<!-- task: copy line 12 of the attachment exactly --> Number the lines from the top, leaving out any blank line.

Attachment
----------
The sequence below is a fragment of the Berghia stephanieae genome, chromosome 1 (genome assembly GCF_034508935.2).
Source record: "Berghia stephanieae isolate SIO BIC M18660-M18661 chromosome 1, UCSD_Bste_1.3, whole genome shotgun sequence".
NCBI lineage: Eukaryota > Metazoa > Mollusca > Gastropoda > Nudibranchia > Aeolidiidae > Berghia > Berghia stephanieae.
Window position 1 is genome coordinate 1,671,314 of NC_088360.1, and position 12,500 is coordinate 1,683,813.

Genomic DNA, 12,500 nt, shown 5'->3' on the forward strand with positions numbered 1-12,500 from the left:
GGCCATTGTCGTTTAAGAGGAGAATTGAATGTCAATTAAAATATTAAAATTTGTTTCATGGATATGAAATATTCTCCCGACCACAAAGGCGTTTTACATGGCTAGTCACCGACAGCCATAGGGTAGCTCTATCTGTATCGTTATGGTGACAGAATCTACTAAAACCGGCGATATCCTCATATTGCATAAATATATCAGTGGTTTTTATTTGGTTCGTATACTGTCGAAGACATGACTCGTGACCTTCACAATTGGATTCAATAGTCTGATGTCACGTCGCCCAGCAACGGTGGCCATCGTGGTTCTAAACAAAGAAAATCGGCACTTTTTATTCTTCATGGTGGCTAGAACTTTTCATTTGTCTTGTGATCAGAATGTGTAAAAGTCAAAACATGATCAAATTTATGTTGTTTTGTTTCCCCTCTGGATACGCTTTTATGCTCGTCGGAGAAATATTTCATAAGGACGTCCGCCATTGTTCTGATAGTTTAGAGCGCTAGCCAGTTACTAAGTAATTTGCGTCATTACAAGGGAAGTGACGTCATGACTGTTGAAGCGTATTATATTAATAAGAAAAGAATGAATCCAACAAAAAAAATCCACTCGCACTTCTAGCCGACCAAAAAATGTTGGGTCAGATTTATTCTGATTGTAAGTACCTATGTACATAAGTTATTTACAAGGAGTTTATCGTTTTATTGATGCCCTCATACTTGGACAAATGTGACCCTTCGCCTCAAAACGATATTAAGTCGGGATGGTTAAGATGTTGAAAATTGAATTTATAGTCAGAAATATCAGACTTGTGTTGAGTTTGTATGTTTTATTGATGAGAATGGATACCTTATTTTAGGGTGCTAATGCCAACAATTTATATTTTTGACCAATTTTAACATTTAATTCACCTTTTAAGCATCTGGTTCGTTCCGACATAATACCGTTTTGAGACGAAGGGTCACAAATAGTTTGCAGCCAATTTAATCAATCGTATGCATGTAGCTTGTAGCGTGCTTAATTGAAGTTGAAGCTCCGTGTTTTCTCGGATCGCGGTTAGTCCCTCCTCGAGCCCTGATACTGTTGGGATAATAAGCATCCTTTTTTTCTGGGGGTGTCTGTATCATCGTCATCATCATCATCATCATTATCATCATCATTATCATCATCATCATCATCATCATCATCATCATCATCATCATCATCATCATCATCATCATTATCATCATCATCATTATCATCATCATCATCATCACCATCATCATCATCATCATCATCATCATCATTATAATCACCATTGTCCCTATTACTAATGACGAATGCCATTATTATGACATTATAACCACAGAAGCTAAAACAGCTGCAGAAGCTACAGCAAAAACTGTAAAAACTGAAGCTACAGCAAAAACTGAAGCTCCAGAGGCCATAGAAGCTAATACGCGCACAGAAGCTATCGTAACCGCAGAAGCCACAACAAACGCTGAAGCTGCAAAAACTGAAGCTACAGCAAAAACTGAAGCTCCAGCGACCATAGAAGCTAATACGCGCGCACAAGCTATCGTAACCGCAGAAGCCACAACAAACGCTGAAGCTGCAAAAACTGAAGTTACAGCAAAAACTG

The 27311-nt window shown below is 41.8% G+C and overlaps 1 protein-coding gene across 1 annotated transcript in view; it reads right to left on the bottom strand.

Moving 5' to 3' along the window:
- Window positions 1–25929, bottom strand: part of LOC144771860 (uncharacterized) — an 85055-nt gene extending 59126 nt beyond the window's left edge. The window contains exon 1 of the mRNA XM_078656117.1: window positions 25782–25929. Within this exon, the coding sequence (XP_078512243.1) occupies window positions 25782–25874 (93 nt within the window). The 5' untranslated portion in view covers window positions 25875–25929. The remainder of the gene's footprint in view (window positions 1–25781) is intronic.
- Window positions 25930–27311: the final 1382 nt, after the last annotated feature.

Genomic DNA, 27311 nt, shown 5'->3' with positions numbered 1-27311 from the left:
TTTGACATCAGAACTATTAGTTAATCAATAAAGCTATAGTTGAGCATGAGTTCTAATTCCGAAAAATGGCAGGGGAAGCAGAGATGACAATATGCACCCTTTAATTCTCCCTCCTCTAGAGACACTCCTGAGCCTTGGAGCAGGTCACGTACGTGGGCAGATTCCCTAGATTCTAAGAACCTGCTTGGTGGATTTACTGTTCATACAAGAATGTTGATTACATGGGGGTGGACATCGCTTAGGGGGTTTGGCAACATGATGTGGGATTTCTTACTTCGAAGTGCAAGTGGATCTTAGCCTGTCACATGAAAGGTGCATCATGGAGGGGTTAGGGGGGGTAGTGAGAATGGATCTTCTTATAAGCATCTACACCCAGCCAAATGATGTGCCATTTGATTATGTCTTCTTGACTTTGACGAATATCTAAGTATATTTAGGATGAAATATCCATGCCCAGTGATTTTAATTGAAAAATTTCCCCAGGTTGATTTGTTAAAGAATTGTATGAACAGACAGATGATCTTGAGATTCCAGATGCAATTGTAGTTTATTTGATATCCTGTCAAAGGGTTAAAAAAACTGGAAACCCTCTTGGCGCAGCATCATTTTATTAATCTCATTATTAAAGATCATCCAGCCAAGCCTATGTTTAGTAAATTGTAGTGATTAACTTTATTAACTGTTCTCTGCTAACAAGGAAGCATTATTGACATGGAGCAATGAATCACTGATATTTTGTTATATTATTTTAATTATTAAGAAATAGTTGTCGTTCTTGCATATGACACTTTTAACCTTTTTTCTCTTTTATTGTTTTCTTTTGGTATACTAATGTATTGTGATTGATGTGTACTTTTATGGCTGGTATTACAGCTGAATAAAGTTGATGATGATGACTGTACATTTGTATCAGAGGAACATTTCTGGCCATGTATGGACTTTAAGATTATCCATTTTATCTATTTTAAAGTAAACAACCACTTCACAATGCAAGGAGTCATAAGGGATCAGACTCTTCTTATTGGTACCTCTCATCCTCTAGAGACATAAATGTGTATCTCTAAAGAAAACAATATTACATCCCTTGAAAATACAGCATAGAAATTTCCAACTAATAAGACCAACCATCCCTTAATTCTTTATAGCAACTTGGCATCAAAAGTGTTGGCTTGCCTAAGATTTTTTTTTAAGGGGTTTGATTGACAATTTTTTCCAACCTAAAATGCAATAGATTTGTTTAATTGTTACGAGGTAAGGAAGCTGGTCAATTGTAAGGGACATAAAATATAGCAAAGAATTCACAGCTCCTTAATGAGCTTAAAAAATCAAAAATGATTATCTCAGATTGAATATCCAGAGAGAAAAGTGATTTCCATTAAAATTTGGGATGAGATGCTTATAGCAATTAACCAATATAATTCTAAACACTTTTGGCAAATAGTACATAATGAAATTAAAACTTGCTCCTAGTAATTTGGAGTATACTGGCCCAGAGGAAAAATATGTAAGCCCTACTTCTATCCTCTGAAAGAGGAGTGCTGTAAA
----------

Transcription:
TTTGACATCAGAACTATTAGTTAATCAATAAAGCTATAGTTGAGCATGAGTTCTAATTCCGAAAAATGGCAGGGGAAGCAGAGATGACAATATGCACCCTTTAATTCTCCCTCCTCTAGAGACACTCCTGAGCCTTGGAGCAGGTCACGTACGTGGGCAGATTCCCTAGATTCTAAGAACCTGCTTGGTGGATTTACTGTTCATACAAGAATGTTGATTACATGGGGGTGGACATCGCTTAGGGGGTTTGGCAACATGATGTGGGATTTCTTACTTCGAAGTGCAAGTGGATCTTAGCCTGTCACATGAAAGGTGCATCATGGAGGGGTTAGGGGGGGTAGTGAGAATGGATCTTCTTATAAGCATCTACACCCAGCCAAATGATGTGCCATTTGATTATGTCTTCTTGACTTTGACGAATATCTAAGTATATTTAGGATGAAATATCCATGCCCAGTGATTTTAATTGAAAAATTTCCCCAGGTTGATTTGTTAAAGAATTGTATGAACAGACAGATGATCTTGAGATTCCAGATGCAATTGTAGTTTATTTGATATCCTGTCAAAGGGTTAAAAAAACTGGAAACCCTCTTGGCGCAGCATCATTTTATTAATCTCATTATTAAAGATCATCCAGCCAAGCCTATGTTTAGTAAATTGTAGTGATTAACTTTATTAACTGTTCTCTGCTAACAAGGAAGCATTATTGACATGGAGCAATGAATCACTGATATTTTGTTATATTATTTTAATTATTAAGAAATAGTTGTCGTTCTTGCATATGACACTTTTAACCTTTTTTCTCTTTTATTGTTTTCTTTTGGTATACTAATGTATTGTGATTGATGTGTACTTTTATGGCTGGTATTACAGCTGAATAAAGTTGATGATGATGACTGTACATTTGTATCAGAGGAACATTTCTGGCCATGTATGGACTTTAAGATTATCCATTTTATCTATTTTAAAGTAAACAACCACTTCACAATGCAAGGAGTCATAAGGGATCAGACTCTTCTTATTGGTACCTCTCATCCTCTAGAGACATAAATGTGTATCTCTAAAGAAAACAATATTACATCCCTTGAAAATACAGCATAGAAATTTCCAACTAATAAGACCAACCATCCCTTAATTCTTTATAGCAACTTGGCATCAAAAGTGTTGGCTTGCCTAAGATTTTTTTTTAAGGGGTTTGATTGACAATTTTTTCCAACCTAAAATGCAATAGATTTGTTTAATTGTTACGAGGTAAGGAAGCTGGTCAATTGTAAGGGACATAAAATATAGCAAAGAATTCACAGCTCCTTAATGAGCTTAAAAAATCAAAAATGATTATCTCAGATTGAATATCCAGAGAGAAAAGTGATTTCCATTAAAATTTGGGATGAGATGCTTATAGCAATTAACCAATATAATTCTAAACACTTTTGGCAAATAGTACATAATGAAATTAAAACTTGCTCCTAGTAATTTGGAGTATACTGGCCCAGAGGAAAAATATGTAAGCCCTACTTCTATCCTCTGAAAGAGGAGTGCTGTAAA